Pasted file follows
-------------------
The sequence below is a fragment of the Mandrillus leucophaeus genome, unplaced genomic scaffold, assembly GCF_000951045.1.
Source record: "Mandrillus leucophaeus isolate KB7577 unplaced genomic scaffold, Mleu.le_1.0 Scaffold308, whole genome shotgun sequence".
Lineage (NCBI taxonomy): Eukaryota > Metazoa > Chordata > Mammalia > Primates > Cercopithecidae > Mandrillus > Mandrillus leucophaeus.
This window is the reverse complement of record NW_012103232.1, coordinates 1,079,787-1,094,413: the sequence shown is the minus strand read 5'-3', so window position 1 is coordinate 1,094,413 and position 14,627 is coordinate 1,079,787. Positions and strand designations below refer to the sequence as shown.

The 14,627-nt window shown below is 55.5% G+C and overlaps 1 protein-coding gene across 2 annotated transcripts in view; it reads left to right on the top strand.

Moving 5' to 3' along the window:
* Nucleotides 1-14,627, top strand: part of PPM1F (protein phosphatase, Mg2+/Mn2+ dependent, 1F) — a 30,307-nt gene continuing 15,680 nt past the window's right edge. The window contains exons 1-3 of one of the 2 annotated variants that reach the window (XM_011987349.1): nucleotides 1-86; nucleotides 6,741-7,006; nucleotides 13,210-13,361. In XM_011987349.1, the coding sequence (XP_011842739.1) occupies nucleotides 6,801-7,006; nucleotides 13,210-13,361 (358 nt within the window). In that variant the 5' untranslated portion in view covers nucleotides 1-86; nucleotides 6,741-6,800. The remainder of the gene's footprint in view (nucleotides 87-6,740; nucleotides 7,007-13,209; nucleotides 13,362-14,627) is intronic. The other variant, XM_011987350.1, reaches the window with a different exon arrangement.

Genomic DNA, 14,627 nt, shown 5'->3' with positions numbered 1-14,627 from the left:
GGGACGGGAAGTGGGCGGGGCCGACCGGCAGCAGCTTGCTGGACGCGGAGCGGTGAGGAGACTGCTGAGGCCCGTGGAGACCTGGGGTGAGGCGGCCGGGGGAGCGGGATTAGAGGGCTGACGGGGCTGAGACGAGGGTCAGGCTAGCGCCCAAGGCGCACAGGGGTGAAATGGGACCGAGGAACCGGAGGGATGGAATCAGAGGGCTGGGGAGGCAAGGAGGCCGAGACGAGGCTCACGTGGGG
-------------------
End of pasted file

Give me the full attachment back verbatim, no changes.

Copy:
The sequence below is a fragment of the Mandrillus leucophaeus genome, unplaced genomic scaffold, assembly GCF_000951045.1.
Source record: "Mandrillus leucophaeus isolate KB7577 unplaced genomic scaffold, Mleu.le_1.0 Scaffold308, whole genome shotgun sequence".
Lineage (NCBI taxonomy): Eukaryota > Metazoa > Chordata > Mammalia > Primates > Cercopithecidae > Mandrillus > Mandrillus leucophaeus.
This window is the reverse complement of record NW_012103232.1, coordinates 1,079,787-1,094,413: the sequence shown is the minus strand read 5'-3', so window position 1 is coordinate 1,094,413 and position 14,627 is coordinate 1,079,787. Positions and strand designations below refer to the sequence as shown.

The 14,627-nt window shown below is 55.5% G+C and overlaps 1 protein-coding gene across 2 annotated transcripts in view; it reads left to right on the top strand.

Moving 5' to 3' along the window:
* Nucleotides 1-14,627, top strand: part of PPM1F (protein phosphatase, Mg2+/Mn2+ dependent, 1F) — a 30,307-nt gene continuing 15,680 nt past the window's right edge. The window contains exons 1-3 of one of the 2 annotated variants that reach the window (XM_011987349.1): nucleotides 1-86; nucleotides 6,741-7,006; nucleotides 13,210-13,361. In XM_011987349.1, the coding sequence (XP_011842739.1) occupies nucleotides 6,801-7,006; nucleotides 13,210-13,361 (358 nt within the window). In that variant the 5' untranslated portion in view covers nucleotides 1-86; nucleotides 6,741-6,800. The remainder of the gene's footprint in view (nucleotides 87-6,740; nucleotides 7,007-13,209; nucleotides 13,362-14,627) is intronic. The other variant, XM_011987350.1, reaches the window with a different exon arrangement.

Genomic DNA, 14,627 nt, shown 5'->3' with positions numbered 1-14,627 from the left:
GGGACGGGAAGTGGGCGGGGCCGACCGGCAGCAGCTTGCTGGACGCGGAGCGGTGAGGAGACTGCTGAGGCCCGTGGAGACCTGGGGTGAGGCGGCCGGGGGAGCGGGATTAGAGGGCTGACGGGGCTGAGACGAGGGTCAGGCTAGCGCCCAAGGCGCACAGGGGTGAAATGGGACCGAGGAACCGGAGGGATGGAATCAGAGGGCTGGGGAGGCAAGGAGGCCGAGACGAGGCTCACGTGGGG